After sitting in storage for decades, a painting by Winston Churchill is coming to auction at Phillips New York with an estimate of $1.5 million to $2 million.
The landscape, The Moat, Breccles, was painted by Churchill in 1921 and remained in his own collection for 40 years. “He didn’t like to give paintings away, or sell them,” says Jean-Paul Engelen, the deputy chairman and worldwide co-head of 20th century and contemporary art at Phillips.
But after developing a friendship with the shipping magnate Aristotle Onassis in the late 1950s, Churchill decided to bestow upon Onassis an honor previously accorded to a select group that included Queen Elizabeth and Dwight D. Eisenhower: a gift of one of Churchill’s artworks.
Specifically, he gave Onassis The Moat, Breccles. “If your friend is Onassis, one of the richest and most powerful businessmen in the world, then obviously you’re going to give him something that is dear to you and that you’re proud of,” Engelen says.
Onassis was appropriately touched. He displayed the painting in the saloon of his super yacht the Christina, where it hung, Engelen says, alongside paintings by El Greco, Pissarro, Gaugin, and Vermeer.
The work depicts a bucolic summer landscape at Churchill’s wife’s cousin’s property Breccles Hall, an historic manor house in Norfolk. The painting was last seen in public when a camera panned across Onassis’s saloon in a 1964 documentary, The Other World of Winston Churchill.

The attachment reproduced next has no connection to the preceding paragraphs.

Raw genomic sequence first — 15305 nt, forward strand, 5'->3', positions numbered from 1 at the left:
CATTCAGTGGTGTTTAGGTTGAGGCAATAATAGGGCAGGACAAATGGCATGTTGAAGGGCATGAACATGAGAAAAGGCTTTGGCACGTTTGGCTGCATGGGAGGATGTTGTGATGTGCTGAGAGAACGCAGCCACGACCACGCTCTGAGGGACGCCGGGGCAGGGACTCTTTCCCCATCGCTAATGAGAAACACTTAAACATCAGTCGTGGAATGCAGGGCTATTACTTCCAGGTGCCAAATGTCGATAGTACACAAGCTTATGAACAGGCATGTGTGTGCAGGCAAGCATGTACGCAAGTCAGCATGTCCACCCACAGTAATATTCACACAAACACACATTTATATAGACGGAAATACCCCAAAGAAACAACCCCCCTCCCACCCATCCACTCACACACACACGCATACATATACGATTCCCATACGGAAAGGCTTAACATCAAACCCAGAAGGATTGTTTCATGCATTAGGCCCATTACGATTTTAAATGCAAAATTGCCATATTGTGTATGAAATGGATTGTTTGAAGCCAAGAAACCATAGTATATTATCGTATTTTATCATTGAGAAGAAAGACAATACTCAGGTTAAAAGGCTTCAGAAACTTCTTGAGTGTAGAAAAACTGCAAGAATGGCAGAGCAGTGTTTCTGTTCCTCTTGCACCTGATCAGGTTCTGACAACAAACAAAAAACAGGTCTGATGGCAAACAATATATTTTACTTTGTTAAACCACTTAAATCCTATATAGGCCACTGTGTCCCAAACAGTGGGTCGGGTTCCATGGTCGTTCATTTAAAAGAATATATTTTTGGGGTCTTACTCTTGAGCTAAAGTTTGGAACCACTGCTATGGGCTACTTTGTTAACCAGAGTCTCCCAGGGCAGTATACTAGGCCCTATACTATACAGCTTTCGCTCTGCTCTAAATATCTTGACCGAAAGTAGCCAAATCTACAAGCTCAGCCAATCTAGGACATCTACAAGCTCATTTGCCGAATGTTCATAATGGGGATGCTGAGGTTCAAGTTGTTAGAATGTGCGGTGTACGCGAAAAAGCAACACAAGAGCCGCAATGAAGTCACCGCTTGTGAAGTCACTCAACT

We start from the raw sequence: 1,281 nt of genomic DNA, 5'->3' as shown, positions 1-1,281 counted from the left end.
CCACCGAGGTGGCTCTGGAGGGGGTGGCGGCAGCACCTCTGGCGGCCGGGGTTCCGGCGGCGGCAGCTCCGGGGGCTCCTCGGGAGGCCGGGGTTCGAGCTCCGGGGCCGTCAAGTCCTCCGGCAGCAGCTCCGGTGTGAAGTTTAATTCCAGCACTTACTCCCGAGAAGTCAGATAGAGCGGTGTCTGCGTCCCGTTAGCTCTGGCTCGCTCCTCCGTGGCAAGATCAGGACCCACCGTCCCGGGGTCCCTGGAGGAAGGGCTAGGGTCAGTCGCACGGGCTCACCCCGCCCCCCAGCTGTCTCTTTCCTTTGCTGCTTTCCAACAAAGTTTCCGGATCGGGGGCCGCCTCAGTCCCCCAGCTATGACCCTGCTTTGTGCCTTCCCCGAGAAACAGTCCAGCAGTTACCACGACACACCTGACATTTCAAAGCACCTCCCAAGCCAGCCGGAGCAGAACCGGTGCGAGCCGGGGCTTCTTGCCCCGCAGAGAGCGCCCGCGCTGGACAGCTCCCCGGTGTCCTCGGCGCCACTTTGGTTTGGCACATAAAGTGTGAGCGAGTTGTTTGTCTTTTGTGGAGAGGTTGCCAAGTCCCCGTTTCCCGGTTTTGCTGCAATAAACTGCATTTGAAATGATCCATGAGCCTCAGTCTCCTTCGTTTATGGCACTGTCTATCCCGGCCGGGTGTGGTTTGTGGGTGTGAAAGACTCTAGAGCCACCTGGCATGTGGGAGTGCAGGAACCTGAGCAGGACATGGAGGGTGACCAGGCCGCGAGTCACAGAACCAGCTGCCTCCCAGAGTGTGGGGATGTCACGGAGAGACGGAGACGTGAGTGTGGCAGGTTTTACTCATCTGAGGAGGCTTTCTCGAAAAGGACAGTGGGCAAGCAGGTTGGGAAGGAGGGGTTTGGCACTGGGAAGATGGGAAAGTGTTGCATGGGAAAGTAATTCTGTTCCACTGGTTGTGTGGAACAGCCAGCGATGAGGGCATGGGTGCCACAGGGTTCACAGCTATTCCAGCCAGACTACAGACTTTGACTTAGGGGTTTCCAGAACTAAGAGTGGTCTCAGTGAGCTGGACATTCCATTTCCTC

Churchill and Onassis had been friends since Churchill’s son Randolph introduced them in 1956.
The former prime minister took no fewer than eight cruises on Onassis’s boat from 1958 to 1963, according to a release by Phillips. The yacht was for a period one of the most famous in the world. Onassis bought the Canadian frigate at the end of World War II for a reported $34,000, then spent $4 million refurbishing it.
In a letter to his wife, Churchill described the Christina as “the most beautiful structure I have seen afloat.”
Onassis subsequently used the yacht to host such celebrities as Marilyn Monroe, billionaires as J. Paul Getty, artists as Rudolf Nureyev, and dignitaries as John F. and Jackie Kennedy—who married Onassis in 1968.
Among its many features, the Christina included a bar (“Ari’s bar”) that featured whale teeth and stools covered in whale foreskins.
When Onassis died in 1975, his daughter donated the ship to Greece’s government, though its contents remained in the family and the Churchill painting was put into storage. “They were aware that they had the painting,” Engelen says, “and after conversations, it was decided that maybe it was something that, rather than stay in storage, should go on to the next generation of collectors.”
The work will appear at Phillips’s 20th century and contemporary art evening sale on June 23 in the firm’s new headquarters on Park Avenue in New York.
The sale comes after a public record for Churchill’s work was set in March at Christie’s in London, when actress Angelina Jolie sold Churchill’s 1943 painting, Tower of the Koutoubia Mosque, for just under $11.6 million. Engelen says he’s learned that two additional paintings by Churchill have since sold privately in the $5 million range.
Phillips is understandably playing up the painting’s history: A promotional video has been made, and there are plans to replicate “Ari’s bar” at the auction house’s headquarters before the sale. Clients will be invited to the bar for a glass of Pol Roger, Churchill’s favorite Champagne, though Engelen notes that the whale teeth will be fake and whale foreskins “will not be re-created.”
Churchill’s painting will hang in the re-created bar, he continues, “and tell the story of these two titans of the 20th century.” It’s a rare example, Engelen says, of “when art history and world history come together.”